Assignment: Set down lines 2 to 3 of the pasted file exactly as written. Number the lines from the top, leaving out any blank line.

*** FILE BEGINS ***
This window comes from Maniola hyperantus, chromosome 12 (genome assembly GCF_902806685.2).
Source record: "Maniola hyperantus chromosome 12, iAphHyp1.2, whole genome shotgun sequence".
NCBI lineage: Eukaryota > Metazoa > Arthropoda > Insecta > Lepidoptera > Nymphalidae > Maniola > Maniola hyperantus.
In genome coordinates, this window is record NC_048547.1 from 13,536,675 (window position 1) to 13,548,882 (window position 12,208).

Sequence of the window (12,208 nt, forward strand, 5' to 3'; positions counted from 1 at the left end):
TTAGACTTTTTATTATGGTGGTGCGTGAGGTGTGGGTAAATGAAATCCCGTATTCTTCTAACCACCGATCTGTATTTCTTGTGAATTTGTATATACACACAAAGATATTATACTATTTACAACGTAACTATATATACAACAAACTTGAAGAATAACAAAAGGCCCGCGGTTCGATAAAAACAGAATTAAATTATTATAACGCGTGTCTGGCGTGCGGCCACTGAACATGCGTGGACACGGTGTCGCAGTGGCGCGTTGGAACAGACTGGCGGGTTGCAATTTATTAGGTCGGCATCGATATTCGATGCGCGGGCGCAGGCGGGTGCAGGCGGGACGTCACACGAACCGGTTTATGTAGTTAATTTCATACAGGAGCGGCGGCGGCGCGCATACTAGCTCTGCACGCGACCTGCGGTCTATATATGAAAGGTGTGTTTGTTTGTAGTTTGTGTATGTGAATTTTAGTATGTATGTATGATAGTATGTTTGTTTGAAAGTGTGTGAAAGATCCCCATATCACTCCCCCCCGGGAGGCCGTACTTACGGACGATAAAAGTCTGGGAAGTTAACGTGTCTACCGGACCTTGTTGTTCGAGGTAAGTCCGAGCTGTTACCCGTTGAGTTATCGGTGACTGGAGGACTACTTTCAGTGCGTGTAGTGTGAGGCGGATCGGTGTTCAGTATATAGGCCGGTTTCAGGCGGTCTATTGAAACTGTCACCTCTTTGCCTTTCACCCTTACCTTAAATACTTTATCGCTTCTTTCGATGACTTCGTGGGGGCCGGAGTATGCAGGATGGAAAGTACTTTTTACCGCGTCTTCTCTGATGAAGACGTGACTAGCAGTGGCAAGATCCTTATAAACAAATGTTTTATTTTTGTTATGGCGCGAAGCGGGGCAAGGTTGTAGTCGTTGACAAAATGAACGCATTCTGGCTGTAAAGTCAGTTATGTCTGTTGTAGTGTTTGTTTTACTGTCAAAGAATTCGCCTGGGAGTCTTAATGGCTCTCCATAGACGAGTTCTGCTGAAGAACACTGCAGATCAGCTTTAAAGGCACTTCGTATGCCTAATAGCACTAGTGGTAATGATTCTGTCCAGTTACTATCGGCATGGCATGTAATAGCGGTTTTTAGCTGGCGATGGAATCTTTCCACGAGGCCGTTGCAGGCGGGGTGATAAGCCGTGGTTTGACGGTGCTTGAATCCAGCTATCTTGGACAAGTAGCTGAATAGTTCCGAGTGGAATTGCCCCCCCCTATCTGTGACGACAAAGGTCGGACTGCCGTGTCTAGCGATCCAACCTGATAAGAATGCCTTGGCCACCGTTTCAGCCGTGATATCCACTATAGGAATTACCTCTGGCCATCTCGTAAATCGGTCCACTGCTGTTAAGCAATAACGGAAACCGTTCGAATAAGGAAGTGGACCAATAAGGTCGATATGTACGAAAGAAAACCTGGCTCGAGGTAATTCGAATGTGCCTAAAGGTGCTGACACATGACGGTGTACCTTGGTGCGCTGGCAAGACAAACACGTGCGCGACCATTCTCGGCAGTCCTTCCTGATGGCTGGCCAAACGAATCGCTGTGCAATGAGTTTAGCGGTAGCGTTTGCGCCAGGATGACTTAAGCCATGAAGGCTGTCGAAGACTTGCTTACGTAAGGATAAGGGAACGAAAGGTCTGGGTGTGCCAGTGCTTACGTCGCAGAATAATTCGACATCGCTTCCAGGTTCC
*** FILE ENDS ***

Source record: "Maniola hyperantus chromosome 12, iAphHyp1.2, whole genome shotgun sequence".
NCBI lineage: Eukaryota > Metazoa > Arthropoda > Insecta > Lepidoptera > Nymphalidae > Maniola > Maniola hyperantus.